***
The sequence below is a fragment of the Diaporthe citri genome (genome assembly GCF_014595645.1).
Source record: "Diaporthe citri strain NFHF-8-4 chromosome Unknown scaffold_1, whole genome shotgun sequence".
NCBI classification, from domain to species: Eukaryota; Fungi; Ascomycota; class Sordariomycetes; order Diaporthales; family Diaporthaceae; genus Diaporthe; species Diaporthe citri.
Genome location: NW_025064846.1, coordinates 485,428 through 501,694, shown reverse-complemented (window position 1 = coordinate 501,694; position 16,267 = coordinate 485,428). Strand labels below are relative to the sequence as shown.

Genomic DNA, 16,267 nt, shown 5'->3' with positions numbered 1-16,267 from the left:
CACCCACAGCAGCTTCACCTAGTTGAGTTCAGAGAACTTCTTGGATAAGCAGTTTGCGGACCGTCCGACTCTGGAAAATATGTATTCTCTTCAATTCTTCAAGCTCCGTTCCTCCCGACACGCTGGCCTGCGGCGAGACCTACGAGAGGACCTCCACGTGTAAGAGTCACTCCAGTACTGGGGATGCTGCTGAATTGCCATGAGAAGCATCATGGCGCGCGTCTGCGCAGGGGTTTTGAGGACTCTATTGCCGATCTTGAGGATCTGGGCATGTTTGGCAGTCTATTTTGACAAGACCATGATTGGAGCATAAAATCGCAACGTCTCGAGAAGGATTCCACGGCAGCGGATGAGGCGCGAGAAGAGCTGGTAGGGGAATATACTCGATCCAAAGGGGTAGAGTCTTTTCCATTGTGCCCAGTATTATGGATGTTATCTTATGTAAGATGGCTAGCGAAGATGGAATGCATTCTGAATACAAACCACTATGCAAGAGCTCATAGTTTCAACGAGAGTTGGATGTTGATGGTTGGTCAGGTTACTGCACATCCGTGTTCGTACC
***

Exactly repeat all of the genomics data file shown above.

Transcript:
The sequence below is a fragment of the Diaporthe citri genome (genome assembly GCF_014595645.1).
Source record: "Diaporthe citri strain NFHF-8-4 chromosome Unknown scaffold_1, whole genome shotgun sequence".
NCBI classification, from domain to species: Eukaryota; Fungi; Ascomycota; class Sordariomycetes; order Diaporthales; family Diaporthaceae; genus Diaporthe; species Diaporthe citri.
Genome location: NW_025064846.1, coordinates 485,428 through 501,694, shown reverse-complemented (window position 1 = coordinate 501,694; position 16,267 = coordinate 485,428). Strand labels below are relative to the sequence as shown.

Genomic DNA, 16,267 nt, shown 5'->3' with positions numbered 1-16,267 from the left:
CACCCACAGCAGCTTCACCTAGTTGAGTTCAGAGAACTTCTTGGATAAGCAGTTTGCGGACCGTCCGACTCTGGAAAATATGTATTCTCTTCAATTCTTCAAGCTCCGTTCCTCCCGACACGCTGGCCTGCGGCGAGACCTACGAGAGGACCTCCACGTGTAAGAGTCACTCCAGTACTGGGGATGCTGCTGAATTGCCATGAGAAGCATCATGGCGCGCGTCTGCGCAGGGGTTTTGAGGACTCTATTGCCGATCTTGAGGATCTGGGCATGTTTGGCAGTCTATTTTGACAAGACCATGATTGGAGCATAAAATCGCAACGTCTCGAGAAGGATTCCACGGCAGCGGATGAGGCGCGAGAAGAGCTGGTAGGGGAATATACTCGATCCAAAGGGGTAGAGTCTTTTCCATTGTGCCCAGTATTATGGATGTTATCTTATGTAAGATGGCTAGCGAAGATGGAATGCATTCTGAATACAAACCACTATGCAAGAGCTCATAGTTTCAACGAGAGTTGGATGTTGATGGTTGGTCAGGTTACTGCACATCCGTGTTCGTACC